When a table is first accessed, InnoDB (including some releases prior to InnoDB 1.0) checks that the file format of the tablespace in which the table is stored is fully supported. This check prevents crashes or corruptions that would otherwise occur when tables using a “too new” data structure are encountered.
All tables using any file format supported by a release can be
read or written (assuming the user has sufficient privileges).
The setting of the system configuration parameter
innodb_file_format can prevent
creating a new table that uses a specific file format, even if
the file format is supported by a given release. Such a setting
might be used to preserve backward compatibility, but it does
not prevent accessing any table that uses a supported format.
Versions of MySQL older than 5.0.21 cannot reliably use database files created by newer versions if a new file format was used when a table was created. To prevent various error conditions or corruptions, InnoDB checks file format compatibility when it opens a file (for example, upon first access to a table). If the currently running version of InnoDB does not support the file format identified by the table type in the InnoDB data dictionary, MySQL reports the following error:
ERROR 1146 (42S02): Table 'test.t1' doesn't exist
InnoDB also writes a message to the error log:
InnoDB: table test/t1: unknown table type 33
The table type should be equal to the tablespace flags, which contains the file format version as discussed in Section 14.13.3, “Identifying the File Format in Use”.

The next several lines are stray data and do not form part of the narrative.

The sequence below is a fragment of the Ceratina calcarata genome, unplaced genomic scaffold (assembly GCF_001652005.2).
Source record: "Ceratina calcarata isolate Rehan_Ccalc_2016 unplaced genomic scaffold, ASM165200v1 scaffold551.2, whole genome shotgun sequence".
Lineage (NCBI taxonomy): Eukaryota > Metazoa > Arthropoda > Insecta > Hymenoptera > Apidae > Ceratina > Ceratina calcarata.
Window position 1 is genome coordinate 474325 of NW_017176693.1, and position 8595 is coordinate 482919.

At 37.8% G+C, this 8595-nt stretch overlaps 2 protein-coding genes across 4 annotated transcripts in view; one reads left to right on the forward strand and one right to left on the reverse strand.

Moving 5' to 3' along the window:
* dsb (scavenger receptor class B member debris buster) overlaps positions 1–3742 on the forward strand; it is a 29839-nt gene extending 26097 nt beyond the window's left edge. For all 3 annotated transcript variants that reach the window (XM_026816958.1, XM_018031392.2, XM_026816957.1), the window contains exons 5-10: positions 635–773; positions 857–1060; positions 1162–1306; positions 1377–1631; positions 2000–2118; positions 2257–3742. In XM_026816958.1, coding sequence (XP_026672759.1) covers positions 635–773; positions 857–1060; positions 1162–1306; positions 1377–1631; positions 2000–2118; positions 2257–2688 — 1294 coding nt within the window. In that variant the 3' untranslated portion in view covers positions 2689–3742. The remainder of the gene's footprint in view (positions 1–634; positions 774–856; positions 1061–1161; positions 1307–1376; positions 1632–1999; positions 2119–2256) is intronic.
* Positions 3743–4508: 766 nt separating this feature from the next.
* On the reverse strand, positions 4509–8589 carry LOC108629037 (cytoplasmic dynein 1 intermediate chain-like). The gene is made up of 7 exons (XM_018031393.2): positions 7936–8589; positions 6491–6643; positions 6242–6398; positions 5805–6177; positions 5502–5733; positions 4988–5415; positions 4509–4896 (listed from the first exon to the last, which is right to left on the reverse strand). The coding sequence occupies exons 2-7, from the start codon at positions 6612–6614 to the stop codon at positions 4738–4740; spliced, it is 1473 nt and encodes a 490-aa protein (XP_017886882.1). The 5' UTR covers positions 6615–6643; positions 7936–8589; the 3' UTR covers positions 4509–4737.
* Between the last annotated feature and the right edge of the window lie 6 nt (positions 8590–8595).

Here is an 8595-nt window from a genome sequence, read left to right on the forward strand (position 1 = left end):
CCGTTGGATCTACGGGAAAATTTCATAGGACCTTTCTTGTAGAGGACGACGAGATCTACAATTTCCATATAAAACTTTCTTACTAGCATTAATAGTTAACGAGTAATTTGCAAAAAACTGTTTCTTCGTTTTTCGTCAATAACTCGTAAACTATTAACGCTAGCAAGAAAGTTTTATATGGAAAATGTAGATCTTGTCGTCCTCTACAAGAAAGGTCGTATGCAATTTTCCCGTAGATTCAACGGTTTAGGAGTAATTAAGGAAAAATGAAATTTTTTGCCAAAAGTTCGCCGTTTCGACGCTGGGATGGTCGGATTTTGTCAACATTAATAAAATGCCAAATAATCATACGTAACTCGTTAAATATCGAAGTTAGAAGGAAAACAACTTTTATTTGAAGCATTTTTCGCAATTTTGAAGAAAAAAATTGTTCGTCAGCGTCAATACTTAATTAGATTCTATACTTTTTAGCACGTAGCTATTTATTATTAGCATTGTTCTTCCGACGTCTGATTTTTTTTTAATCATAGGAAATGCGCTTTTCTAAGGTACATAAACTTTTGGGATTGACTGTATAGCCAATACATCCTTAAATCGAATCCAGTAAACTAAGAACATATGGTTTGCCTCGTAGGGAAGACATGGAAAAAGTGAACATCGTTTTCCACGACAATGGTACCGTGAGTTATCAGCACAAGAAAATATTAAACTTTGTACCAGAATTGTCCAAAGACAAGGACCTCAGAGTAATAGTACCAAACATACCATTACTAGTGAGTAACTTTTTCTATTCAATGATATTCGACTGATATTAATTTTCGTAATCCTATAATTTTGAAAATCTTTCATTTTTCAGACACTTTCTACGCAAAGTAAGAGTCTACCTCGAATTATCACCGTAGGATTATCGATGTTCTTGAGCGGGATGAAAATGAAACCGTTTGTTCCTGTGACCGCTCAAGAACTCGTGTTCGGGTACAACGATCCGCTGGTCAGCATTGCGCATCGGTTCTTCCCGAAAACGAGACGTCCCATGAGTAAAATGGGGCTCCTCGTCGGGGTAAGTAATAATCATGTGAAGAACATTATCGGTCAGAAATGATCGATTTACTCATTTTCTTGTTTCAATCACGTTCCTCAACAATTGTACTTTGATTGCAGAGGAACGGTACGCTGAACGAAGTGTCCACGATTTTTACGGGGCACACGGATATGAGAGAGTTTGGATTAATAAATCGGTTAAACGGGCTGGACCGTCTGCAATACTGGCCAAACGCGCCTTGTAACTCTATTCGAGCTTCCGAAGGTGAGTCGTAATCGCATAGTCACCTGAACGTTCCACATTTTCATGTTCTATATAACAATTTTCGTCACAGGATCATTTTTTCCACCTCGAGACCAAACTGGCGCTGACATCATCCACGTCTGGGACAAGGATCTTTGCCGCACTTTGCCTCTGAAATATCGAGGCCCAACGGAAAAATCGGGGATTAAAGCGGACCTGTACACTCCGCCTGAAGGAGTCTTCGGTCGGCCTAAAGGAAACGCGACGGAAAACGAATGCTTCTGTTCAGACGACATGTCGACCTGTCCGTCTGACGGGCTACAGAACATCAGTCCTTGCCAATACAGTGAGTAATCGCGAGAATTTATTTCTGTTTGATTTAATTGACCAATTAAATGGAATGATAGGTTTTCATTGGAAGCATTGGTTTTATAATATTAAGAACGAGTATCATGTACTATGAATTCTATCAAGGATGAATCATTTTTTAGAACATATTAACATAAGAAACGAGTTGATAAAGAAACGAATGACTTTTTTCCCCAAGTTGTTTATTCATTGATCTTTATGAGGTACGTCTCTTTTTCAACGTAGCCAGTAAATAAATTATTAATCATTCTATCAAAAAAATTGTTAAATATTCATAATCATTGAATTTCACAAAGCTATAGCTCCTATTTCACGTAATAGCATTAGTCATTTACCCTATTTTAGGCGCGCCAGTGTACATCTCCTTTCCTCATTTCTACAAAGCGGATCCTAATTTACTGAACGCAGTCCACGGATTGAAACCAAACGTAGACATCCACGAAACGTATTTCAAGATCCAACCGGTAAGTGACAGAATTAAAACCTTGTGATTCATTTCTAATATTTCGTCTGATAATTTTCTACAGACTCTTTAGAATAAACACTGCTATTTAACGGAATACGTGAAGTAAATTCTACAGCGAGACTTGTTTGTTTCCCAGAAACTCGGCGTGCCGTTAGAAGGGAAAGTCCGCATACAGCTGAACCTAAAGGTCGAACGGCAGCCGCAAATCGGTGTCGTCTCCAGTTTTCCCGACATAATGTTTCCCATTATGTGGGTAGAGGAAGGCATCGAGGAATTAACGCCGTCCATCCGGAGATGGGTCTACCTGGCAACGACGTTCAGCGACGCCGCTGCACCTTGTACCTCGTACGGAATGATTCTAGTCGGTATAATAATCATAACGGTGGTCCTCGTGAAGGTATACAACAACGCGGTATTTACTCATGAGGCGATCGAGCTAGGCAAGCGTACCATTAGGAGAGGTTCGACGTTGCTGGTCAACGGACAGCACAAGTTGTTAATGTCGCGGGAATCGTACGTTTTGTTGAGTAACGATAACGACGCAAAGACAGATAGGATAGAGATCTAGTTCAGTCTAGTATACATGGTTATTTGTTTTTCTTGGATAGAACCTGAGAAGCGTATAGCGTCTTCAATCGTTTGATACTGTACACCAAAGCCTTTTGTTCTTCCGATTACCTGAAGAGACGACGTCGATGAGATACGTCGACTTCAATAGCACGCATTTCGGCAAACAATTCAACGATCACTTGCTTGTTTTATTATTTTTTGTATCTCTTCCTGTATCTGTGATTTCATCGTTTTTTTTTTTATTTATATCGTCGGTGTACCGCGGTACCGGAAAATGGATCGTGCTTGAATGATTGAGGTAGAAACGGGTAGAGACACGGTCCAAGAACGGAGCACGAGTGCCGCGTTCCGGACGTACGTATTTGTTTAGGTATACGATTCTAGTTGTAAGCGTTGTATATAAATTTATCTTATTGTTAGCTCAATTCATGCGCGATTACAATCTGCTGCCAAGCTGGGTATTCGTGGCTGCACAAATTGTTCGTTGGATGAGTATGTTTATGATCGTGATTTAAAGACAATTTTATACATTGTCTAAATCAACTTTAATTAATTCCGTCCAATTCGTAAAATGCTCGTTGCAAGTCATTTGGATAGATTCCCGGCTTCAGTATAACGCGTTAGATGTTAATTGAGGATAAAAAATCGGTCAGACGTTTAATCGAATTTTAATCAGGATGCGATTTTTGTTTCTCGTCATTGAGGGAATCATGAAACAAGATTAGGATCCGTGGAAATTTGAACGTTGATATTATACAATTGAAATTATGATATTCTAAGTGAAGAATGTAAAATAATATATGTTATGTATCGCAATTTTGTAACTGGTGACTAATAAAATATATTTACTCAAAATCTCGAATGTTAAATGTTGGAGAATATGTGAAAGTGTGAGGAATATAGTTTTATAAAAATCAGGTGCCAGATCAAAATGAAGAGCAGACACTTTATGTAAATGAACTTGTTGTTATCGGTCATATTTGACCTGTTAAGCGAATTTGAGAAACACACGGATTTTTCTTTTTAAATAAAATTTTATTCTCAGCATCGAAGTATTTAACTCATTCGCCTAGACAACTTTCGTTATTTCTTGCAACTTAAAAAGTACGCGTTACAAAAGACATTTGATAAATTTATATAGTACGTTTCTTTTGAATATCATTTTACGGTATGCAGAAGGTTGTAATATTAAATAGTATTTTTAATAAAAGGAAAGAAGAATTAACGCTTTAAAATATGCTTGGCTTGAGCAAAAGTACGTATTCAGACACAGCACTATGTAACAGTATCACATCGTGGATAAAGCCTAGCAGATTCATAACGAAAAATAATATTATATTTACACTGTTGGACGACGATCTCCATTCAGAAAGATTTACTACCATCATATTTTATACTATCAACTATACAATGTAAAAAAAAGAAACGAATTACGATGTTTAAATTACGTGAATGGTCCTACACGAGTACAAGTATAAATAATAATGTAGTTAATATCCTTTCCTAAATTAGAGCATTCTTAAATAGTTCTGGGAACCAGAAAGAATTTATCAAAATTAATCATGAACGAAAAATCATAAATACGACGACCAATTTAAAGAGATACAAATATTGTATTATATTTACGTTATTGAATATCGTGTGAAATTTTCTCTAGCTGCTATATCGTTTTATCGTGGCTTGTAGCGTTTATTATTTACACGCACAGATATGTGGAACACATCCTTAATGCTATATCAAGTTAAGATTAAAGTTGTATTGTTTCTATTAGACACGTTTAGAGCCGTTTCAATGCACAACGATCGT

Versions of InnoDB prior to MySQL 4.1 did not include table format identifiers in the database files, and versions prior to MySQL 5.0.21 did not include a table format compatibility check. Therefore, there is no way to ensure proper operations if a table in a newer file format is used with versions of InnoDB prior to 5.0.21.
The file format management capability in InnoDB 1.0 and higher (tablespace tagging and run-time checks) allows InnoDB to verify as soon as possible that the running version of software can properly process the tables existing in the database.
If you permit InnoDB to open a database containing files in a
format it does not support (by setting the parameter
OFF), the table-level checking described in
this section still applies.
Users are strongly urged not to use database files that contain Barracuda file format tables with releases of InnoDB older than the MySQL 5.1 with the InnoDB Plugin. It is possible to “downgrade” such tables to the Antelope format with the procedure described in Section 14.13.4, “Downgrading the File Format”.